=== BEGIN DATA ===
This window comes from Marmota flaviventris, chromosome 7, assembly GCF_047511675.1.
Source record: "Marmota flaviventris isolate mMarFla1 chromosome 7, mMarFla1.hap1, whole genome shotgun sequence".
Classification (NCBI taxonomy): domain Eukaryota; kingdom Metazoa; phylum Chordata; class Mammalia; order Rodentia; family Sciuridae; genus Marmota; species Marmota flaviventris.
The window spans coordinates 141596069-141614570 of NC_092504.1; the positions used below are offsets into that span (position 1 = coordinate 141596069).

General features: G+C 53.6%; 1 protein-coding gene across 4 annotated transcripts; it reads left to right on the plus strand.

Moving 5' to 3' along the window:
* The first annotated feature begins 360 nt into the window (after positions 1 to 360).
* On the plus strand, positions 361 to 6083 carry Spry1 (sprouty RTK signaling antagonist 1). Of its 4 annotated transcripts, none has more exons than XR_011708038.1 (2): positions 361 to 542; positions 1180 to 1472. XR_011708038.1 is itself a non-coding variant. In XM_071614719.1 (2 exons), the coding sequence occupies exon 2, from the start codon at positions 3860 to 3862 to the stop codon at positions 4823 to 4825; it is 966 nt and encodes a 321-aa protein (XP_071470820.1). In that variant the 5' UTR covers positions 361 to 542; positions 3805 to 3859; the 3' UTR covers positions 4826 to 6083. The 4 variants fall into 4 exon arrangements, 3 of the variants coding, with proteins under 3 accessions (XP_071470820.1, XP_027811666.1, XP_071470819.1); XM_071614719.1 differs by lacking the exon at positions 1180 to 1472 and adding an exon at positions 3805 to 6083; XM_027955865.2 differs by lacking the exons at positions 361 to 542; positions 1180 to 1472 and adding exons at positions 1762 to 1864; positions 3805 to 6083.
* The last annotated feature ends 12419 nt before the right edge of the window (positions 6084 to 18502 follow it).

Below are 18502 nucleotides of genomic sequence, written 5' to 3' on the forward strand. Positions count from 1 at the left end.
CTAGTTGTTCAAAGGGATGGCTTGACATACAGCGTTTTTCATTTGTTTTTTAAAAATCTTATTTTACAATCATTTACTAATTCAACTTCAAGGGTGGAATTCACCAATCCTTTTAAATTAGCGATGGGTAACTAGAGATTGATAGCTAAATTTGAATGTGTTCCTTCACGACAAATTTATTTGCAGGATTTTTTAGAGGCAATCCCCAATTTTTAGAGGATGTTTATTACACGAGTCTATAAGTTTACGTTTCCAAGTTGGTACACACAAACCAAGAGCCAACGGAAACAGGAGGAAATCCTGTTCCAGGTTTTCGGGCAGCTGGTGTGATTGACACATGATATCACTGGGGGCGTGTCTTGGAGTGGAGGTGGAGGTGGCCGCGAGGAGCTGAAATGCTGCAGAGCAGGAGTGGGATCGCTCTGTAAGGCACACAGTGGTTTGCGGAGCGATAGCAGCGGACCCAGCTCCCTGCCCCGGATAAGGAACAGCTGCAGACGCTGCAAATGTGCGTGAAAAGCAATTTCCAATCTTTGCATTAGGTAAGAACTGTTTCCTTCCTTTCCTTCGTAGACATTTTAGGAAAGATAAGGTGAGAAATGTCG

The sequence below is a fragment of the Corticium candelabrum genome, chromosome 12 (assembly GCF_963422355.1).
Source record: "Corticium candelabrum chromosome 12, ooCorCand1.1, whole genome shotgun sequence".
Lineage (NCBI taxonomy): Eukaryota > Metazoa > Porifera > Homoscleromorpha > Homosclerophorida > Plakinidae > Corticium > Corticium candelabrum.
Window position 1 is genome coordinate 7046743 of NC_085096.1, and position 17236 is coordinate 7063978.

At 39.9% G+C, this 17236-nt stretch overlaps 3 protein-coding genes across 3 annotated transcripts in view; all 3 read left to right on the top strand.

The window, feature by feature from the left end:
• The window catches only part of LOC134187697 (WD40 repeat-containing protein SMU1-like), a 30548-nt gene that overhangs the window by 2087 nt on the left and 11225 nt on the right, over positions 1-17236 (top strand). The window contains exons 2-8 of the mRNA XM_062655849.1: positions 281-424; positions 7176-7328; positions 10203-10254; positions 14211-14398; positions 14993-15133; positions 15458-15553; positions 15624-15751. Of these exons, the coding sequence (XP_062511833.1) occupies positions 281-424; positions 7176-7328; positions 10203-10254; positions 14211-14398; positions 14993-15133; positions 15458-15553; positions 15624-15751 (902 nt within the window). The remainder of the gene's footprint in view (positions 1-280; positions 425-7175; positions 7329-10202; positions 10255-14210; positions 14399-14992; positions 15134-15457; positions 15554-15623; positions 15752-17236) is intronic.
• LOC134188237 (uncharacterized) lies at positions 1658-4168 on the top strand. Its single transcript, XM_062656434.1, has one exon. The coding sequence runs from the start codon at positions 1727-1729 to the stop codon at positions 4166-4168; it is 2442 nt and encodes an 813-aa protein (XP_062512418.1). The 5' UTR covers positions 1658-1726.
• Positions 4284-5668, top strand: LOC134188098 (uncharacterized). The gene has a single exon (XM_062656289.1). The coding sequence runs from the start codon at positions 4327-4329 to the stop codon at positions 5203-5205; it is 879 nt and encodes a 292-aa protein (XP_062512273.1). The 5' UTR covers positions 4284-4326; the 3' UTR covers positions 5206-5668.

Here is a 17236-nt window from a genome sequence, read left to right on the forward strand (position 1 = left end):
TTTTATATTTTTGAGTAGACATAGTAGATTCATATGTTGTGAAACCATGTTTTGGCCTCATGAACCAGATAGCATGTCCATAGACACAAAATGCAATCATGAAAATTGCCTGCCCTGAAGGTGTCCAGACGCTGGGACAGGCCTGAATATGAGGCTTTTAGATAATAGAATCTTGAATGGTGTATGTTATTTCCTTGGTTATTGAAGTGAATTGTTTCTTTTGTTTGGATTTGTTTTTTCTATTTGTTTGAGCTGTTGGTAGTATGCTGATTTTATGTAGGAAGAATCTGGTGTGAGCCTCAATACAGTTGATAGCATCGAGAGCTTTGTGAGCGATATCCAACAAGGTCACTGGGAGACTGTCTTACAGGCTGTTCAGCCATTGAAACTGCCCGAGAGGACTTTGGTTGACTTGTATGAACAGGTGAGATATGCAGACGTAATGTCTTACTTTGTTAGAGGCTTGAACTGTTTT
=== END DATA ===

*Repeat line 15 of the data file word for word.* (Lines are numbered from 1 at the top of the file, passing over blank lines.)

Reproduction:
Window position 1 is genome coordinate 7046743 of NC_085096.1, and position 17236 is coordinate 7063978.